emwalz

110Joined May 2021

Comments
16

there's a lot of techno-optimism in this community, but certainly not sufficient examples that recreating self-sustaining life in human-engineered settings is possible. Feels like an incredibly risky bet to me as well.

It's a complex interaction for sure, and gets into some thorny questions that inevitably run into making evaluations of lived (nonhuman) experiences we can't possibly claim to understand. Using longterm scales makes it clear that this issue will determine whether billions of trillions of individuals get to experience life. It's clear that certain land dynamics lead to more life, so if there's more inhabitable space on Earth's surface it means there's more room for life. 

Then those with decision making power have to take a philosophical stance as to whether to ensure more possibility space for life or make twisted conclusions about QALYs we don't really understand... 

Thanks for your thoughtful comment. We definitely view ecosystem collapse as a serious reason to track the state of biodiversity more carefully. While the value of diversity at the species level may not ultimately rank as important, the services ecosystems play in the larger eco-human web are essential in ways few people truly recognize. 

We did a full write up here: https://forum.effectivealtruism.org/posts/5iuyqnm2uKcutbaku/resilience-and-biodiversity which captures the most salient points our group wanted to make at the time, though there's so many layers to be considered.

I think there's a ton of benefit of spending time in communities that center around learning and intentional relating. You could look at the Global Ecovillage Network or www.numundo.org.  I also would promote designing your own learning journey based around a project or research question and using that as an excuse to network with amazing people and hopefully offer them some useful synthesis in the end. I think designing something that centers around a research question thats important to you will lead you to pursing things enthusiastically and actually following through. It's not typical 'volunteering' but when I've done things in this spirit it's led to some amazing unexpected outcomes with rippling effects.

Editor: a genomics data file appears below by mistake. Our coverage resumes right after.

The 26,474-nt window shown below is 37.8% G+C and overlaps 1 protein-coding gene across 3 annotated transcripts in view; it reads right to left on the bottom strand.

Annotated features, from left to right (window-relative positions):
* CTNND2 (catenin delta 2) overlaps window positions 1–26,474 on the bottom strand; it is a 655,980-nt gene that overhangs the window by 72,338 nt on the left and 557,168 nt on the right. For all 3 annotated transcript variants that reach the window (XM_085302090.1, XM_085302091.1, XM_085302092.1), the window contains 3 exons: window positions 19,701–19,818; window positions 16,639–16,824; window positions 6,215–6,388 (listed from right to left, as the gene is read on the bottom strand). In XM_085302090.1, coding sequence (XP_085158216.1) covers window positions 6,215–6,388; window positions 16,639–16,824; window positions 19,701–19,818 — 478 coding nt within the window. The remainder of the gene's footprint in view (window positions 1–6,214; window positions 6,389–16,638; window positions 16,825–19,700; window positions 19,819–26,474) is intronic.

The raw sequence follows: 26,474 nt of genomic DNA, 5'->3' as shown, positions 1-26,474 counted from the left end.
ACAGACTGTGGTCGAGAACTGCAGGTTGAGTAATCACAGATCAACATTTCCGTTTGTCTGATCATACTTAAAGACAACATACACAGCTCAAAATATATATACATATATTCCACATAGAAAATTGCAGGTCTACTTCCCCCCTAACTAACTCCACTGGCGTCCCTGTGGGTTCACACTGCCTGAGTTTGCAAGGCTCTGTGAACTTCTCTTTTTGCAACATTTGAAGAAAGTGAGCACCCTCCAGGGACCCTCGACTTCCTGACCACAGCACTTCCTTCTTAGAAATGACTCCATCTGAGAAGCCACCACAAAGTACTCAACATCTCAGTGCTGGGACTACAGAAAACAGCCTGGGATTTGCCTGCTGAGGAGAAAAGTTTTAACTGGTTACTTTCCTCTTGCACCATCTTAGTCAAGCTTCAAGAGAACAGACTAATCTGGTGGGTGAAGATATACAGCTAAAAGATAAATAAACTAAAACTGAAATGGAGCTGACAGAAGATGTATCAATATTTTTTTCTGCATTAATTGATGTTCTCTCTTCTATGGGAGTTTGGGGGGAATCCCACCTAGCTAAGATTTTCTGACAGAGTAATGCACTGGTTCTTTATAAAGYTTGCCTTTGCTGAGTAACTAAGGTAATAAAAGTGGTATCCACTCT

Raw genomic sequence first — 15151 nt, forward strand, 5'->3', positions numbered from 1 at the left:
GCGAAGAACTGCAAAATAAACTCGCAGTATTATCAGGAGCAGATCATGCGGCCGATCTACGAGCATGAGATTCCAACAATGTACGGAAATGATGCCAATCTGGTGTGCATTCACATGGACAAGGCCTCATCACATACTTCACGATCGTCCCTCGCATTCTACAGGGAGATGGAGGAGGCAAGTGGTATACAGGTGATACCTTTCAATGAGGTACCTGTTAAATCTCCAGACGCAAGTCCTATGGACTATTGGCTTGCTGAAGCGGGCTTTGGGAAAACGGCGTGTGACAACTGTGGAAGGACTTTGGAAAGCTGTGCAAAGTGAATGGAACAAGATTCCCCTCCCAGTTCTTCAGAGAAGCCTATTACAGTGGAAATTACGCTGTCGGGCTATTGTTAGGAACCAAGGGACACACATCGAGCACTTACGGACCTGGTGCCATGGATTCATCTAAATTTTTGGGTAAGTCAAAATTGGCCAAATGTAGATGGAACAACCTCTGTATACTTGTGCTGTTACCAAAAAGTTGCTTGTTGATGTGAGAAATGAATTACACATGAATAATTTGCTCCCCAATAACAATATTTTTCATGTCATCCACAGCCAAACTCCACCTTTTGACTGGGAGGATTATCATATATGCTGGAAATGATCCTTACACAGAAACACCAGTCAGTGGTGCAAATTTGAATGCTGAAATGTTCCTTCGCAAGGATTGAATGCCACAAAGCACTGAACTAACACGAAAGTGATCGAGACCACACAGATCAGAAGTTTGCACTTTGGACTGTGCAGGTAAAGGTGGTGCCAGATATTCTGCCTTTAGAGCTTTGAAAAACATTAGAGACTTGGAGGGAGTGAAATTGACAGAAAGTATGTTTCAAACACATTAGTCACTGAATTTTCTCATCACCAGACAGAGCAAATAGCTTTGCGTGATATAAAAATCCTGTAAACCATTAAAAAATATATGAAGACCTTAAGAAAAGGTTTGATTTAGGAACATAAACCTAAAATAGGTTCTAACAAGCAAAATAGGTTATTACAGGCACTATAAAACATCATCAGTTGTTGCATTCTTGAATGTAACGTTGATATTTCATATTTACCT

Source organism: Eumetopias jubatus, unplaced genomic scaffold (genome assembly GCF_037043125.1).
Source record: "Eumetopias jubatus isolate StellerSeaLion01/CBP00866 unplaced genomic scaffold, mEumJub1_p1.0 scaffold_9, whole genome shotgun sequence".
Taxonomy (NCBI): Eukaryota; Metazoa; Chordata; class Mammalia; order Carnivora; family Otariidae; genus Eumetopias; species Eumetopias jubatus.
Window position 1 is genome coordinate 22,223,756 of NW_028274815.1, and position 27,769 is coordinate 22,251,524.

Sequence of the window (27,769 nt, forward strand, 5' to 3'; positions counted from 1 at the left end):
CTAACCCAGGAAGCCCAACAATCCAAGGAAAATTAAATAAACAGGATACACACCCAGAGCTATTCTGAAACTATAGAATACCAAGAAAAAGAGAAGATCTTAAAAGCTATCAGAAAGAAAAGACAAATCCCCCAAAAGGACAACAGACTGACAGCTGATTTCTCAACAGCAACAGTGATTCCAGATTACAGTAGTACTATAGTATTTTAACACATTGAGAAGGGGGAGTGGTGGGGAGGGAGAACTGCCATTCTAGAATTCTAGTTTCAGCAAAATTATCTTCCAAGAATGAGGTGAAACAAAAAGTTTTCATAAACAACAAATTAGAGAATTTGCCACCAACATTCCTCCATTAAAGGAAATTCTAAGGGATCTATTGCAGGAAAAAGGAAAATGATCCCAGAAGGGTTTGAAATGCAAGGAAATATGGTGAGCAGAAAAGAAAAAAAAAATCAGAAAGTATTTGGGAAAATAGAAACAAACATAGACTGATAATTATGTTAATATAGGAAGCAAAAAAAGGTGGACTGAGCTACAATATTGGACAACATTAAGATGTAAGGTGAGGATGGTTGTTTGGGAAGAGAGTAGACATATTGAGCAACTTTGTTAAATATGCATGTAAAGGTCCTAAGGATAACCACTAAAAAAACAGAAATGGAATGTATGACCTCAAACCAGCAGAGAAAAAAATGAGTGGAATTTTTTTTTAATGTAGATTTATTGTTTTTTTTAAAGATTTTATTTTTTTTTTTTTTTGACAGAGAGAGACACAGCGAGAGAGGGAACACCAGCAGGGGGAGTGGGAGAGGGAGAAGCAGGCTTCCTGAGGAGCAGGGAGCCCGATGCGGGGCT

I appreciate your willingness to put this aspect of your lived experience into writing and share it. I hear that's its not inclusive of every angle or experience - and think the forum can be a really helpful place to find people going through similar experiences. Mostly commenting to support the  processing, naming, and sharing of the vast, deep, and sometimes confuddling experience that is community building in a goal-oriented, highly calculating community that is very much in the thick of teenage growing pains.

For the last few months I've been considering what it would look like to create an EA-curated learning hub that offered the best resources to level up in various skills related to EA.  To clarify - are you looking for resources to build these aptitudes or more a breakdown of subskills within each aptitude?

The project as I've envisioned would focus on curating existing tools, resources, practice outlets more than content creation. I wasn't sure if this had been done in any areas outside of reading lists, the few AI courses I've seen, the Animal Welfare careers course, and  Effective self help's synthesized research on behavior change.

Amazing, thanks for surfacing these resources Brendon. Will dig in and follow up with any further learnings or questions I feel may be generally applicable. As someone who does not spend much time using financial language, I appreciate the array of resources you've shared. 

Which DA software systems are worth looking closer at? Have you done any preliminary analysis to know? I would be keen to find one worth using…

I imagine you can source entrepreneurial minded folks in more promising places than high schools - likely there are masters programs that teach a course on entrepreneurship, say as part of a environment, policy, or food systems related program, that would have early to mid range professionals who often graduate with less clarity/job leads than expected from a masters program (speaking from anecdotal knowledge). But connecting with a few professors at universities would likely shed much more light.

We're doing an in person social next week in Boulder if you want to come say hi :)

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